Plants rely on stiff cells walls for support. But these same cell walls have to be flexible to grow when required. Nguyen-Phan and Fry examine a chemical that regulates how this happens.
Plant cell walls have many demands put upon them. As plants lack skeletons, the job of supporting the plant rests on their rigidity. However, plants also need to be able to move, despite having no muscles. The same plant cell walls, therefore, also need flexibility.
A common problem cell walls face is water. When a plant needs to flex, it can fill its vacuoles up with water. This is a bit like filling a balloon. The walls have to be able to give without bursting and killing the cell. Looking closely at the cell wall, you would see a matrix of polysaccharides, particularly of xyloglucan and cellulose fibrils. These fibrils are tiny fibres that come together to make the cell wall.
The proteins that can pull apart these fibril matrices are xyloglucan endotransglucosylase/hydrolases. They’re known as XTHs for short. These XTHs are able to cut ‘n’ paste xyloglucan chains together, making these fibrils longer. XETs (xyloglucan endotransglucosylases) involved in a lot of processes that require cell expansion, like ripening.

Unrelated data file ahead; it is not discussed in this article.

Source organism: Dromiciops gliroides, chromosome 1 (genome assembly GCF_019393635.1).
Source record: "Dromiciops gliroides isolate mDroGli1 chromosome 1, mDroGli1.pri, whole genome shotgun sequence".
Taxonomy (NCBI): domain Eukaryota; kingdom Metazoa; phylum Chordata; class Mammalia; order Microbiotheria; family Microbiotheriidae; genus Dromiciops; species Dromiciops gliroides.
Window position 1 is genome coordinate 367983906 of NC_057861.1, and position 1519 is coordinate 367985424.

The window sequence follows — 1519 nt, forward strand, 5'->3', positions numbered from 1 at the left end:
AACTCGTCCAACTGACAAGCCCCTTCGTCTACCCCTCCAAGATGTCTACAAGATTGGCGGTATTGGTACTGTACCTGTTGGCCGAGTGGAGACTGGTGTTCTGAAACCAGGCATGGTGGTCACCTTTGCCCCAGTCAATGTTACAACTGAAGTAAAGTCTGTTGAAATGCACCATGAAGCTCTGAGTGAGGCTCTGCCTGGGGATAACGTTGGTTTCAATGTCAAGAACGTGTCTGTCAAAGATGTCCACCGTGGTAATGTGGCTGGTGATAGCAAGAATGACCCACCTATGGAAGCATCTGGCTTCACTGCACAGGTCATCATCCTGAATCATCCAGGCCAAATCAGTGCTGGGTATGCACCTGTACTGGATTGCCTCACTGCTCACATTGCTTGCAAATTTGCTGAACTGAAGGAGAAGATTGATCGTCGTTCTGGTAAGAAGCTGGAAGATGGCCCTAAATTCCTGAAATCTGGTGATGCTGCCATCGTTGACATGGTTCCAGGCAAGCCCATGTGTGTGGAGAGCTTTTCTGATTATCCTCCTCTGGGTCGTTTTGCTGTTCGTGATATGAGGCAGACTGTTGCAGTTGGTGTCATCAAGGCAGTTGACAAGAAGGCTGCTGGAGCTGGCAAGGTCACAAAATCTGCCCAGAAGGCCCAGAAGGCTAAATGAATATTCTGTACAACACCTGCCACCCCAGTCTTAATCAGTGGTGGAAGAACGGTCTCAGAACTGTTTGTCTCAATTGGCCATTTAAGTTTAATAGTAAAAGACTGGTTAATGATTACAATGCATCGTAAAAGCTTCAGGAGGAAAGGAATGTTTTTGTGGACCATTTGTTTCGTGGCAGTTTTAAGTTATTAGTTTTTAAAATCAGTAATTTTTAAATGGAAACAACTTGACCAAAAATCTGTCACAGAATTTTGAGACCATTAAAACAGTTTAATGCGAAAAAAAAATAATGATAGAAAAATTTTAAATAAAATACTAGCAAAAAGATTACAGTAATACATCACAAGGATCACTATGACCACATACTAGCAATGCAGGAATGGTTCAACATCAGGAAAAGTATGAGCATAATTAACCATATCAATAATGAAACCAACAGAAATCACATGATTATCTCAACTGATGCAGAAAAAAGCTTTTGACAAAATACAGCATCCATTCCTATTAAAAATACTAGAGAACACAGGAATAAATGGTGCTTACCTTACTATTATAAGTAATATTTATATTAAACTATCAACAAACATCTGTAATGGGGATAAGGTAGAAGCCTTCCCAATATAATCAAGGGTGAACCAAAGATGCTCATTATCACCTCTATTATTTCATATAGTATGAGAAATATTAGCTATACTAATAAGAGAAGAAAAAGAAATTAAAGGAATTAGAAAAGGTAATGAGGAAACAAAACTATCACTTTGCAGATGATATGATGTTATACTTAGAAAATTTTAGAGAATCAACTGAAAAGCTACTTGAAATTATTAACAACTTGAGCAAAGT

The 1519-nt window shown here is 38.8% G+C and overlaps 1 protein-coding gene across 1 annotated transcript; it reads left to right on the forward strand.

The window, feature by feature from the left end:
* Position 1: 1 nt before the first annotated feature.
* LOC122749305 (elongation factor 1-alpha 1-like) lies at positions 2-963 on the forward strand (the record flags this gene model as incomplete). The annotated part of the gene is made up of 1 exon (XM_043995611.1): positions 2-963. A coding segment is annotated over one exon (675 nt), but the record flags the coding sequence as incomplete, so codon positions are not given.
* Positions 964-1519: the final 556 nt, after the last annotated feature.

However, people have also found evidence for a role of XTHs in wall assembly. Expression of AtXTH22, a touch-inducible protein, was rapidly upregulated by hormones and by touch, darkness, heat shock and cold shock, leading to alterations in plant elongation.
What Nguyen-Phan and Fry wanted to do was examine the biochemistry of how XTHs worked as a plant grew to reshape cell walls on demand. They performed a series of biochemical analyses of compounds found in cell walls known as CHP (cold-water-extractable, heat-stable polymer), or XAF (XTH-activating factor).
Their experiments showed that cauliflower floret CHP was able to mobilise XTHs most effectively. It didn’t have a similar effect on other wall enzymes like peroxidase, β-glucosidase or phosphatase. This is the clue that XAF has a role in the restructuring of xyloglucan in cell walls.